Evil

No man, perhaps, is so wicked as to commit evil for its own sake. Evil is generally committed under the hope of some advantage the pursuit of virtue seldom obtains. Yet the most successful result of the most virtuous heroism is never without its alloy.

Goodness without wisdom always accomplishes evil.

When a miser contents himself with giving nothing, and saving what he has got, and is in others respects guilty of no injustice, he is, perhaps, of all bad men the least injurious to society; the evil he does is properly nothing more than the omission of the good he might do. If, of all the vices, avarice is the most generally detested, it is the effect of an avidity common to all men; it is because men hate those from whom they can expect nothing. The greedy misers rail at sordid misers.

We ought always to deal justly, not only with those who are just to us, but likewise to those who endeavor to injure us; and this, for fear lest by rendering them evil for evil, we should fall into the same vice.

Moral philosophy is nothing else but the science of what is good and evil in the conversation and society of mankind. God and evil are names that signify our appetites and aversions, which in different tempers, customs and doctrines of men are different.

To forgive sin is not an act of injustice, though the punishment have been threatened. Even amongst men, though the promise of good bind the promiser; yet threats, that is to say, promises of evil, bind them not; much less shall they bind God, who is infinitely more merciful than men.

The human species... capacity for good is infinite, since they can, they desire, make room within themselves for divine Reality. But at the same time their capacity for evil is, not indeed infinite (since evil is always ultimately self-destructive and therefore temporary), but uniquely great. Hell is total separation from God, and the devil is the will to that separation... To be diabolic on the grand scale, one must, like Milton’s Satan, exhibit in a high degree all the moral virtues, except only charity and wisdom.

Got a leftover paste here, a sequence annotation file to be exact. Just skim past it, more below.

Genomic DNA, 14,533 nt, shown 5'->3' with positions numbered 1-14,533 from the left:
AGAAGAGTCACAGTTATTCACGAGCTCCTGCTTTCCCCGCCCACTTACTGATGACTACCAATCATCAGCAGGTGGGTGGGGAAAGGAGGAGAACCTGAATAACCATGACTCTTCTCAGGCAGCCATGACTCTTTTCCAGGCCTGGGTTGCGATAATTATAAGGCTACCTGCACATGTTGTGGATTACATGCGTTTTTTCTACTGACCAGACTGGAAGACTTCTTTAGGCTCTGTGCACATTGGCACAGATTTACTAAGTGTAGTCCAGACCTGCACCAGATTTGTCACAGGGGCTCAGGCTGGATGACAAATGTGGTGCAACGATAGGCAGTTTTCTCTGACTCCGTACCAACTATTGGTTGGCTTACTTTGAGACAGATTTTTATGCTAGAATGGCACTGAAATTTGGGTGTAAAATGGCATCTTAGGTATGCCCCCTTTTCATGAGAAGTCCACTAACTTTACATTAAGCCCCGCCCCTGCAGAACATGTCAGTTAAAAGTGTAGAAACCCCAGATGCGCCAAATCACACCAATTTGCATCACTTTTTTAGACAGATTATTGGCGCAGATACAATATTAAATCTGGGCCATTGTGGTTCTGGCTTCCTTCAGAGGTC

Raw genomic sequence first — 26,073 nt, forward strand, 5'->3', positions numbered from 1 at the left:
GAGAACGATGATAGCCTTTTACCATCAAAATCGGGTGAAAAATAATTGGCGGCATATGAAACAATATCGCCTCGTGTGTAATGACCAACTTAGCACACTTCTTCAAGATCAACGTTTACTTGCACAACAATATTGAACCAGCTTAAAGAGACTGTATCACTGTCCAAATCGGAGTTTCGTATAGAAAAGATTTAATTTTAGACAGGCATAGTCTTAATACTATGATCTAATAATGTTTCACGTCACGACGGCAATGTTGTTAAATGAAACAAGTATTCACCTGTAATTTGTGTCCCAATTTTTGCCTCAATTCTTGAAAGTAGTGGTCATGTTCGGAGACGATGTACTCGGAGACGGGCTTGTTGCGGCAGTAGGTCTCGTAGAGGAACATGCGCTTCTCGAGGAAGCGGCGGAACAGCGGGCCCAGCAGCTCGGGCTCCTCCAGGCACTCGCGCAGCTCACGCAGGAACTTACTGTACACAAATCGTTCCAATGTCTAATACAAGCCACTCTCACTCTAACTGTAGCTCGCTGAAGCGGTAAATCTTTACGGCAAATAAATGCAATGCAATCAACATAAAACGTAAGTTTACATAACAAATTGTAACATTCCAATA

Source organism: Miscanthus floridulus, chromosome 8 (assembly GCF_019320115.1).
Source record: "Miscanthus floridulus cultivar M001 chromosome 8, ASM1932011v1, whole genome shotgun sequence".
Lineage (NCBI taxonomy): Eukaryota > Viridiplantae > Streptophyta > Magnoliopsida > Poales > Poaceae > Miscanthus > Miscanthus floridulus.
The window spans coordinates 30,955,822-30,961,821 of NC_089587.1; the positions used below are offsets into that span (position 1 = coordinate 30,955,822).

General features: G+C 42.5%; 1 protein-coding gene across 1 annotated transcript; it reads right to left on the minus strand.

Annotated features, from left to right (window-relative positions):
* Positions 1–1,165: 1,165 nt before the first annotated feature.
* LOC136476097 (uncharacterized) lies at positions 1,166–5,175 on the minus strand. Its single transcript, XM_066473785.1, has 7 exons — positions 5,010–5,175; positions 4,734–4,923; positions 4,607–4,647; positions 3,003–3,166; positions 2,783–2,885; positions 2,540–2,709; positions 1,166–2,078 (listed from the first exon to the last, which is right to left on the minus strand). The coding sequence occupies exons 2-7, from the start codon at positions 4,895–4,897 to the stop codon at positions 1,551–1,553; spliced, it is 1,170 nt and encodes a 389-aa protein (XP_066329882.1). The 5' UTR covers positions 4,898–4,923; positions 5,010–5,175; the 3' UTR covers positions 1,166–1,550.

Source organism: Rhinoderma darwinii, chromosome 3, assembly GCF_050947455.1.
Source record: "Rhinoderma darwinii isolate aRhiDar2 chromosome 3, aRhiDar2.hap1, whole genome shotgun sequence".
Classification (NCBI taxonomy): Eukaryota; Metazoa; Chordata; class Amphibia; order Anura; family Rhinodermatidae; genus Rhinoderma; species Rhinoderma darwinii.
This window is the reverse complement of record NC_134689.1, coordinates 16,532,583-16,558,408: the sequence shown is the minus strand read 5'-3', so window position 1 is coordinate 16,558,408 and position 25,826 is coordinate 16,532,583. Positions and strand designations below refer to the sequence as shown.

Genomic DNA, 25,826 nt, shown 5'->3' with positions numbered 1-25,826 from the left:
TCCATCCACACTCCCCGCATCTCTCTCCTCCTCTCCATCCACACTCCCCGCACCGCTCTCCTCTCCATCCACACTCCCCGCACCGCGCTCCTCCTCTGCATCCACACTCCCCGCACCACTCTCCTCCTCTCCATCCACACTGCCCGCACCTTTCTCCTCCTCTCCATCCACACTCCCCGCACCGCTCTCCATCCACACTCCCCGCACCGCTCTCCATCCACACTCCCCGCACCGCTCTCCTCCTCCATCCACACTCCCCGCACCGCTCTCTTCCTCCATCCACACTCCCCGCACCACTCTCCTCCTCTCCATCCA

Unrestrained and indiscriminate talk is morally evil and spiritually dangerous.

What we do depends in large measure upon what we think, and if what we do it evil, there is good empirical reason for supposing that our thought patterns are inadequate to material, mental or spiritual reality.

We are spinning our own fates, good or evil, never to be undone. Every smallest stroke of virtue leaves its ever-so-little scar.

Fear, either as a principle or a motive, is the beginning of all evil.

In morals, what begins in fear usually ends in wickedness; in religion, what begins in fear usually ends in fanaticism. Fear, either as a principle or a motive, is the beginning of all evil.

Fear is implanted in us as a preservative from evil; but its duty, like that of other passions, is not to overbear reason, but to assist it; nor should it be suffered to tyrannize in the imagination, to raise phantoms of horror, or to beset life with supernumerary distresses.

The great movers of the human mind are the desire of good, and the fear of evil.

The two great movers of the human mind are the desire of good, and the fear of evil.

We deem those happy who, from the experience of life, have learned to bear its ills, without being overcome by them. A father may turn his back on his child, brothers and sisters may become inveterate enemies, husbands may desert their wives, wives their husbands. But a mother’s love endures through all; in good repute, in bad repute, in the face of the world’s condemnation, a mother still loves on and still hopes that her child may turn from his evil ways, and repent; still she remembers the infant smiles that once filled her bosom with rapture, the merry laugh, the joyful shout of his childhood, the opening promise of his youth; and she can never be brought to think him all unworthy.

We cannot freely and wisely choose the right way for ourselves unless we know both good and evil.

A man can look upon his life and accept it as good or evil; it is far, far harder for him to confess that it has been unimportant in the sum of things.

Darkness cannot drive out darkness; only light can do that. Hate cannot drive out hate; only love can do that. Hate multiplies hate, violence multiplies violence, and toughness multiplies toughness in a descending spiral of destruction... The chain reaction of evil - hate begetting hate, wars producing more wars - must be broken or we shall be plunged into the dark abyss of annihilation.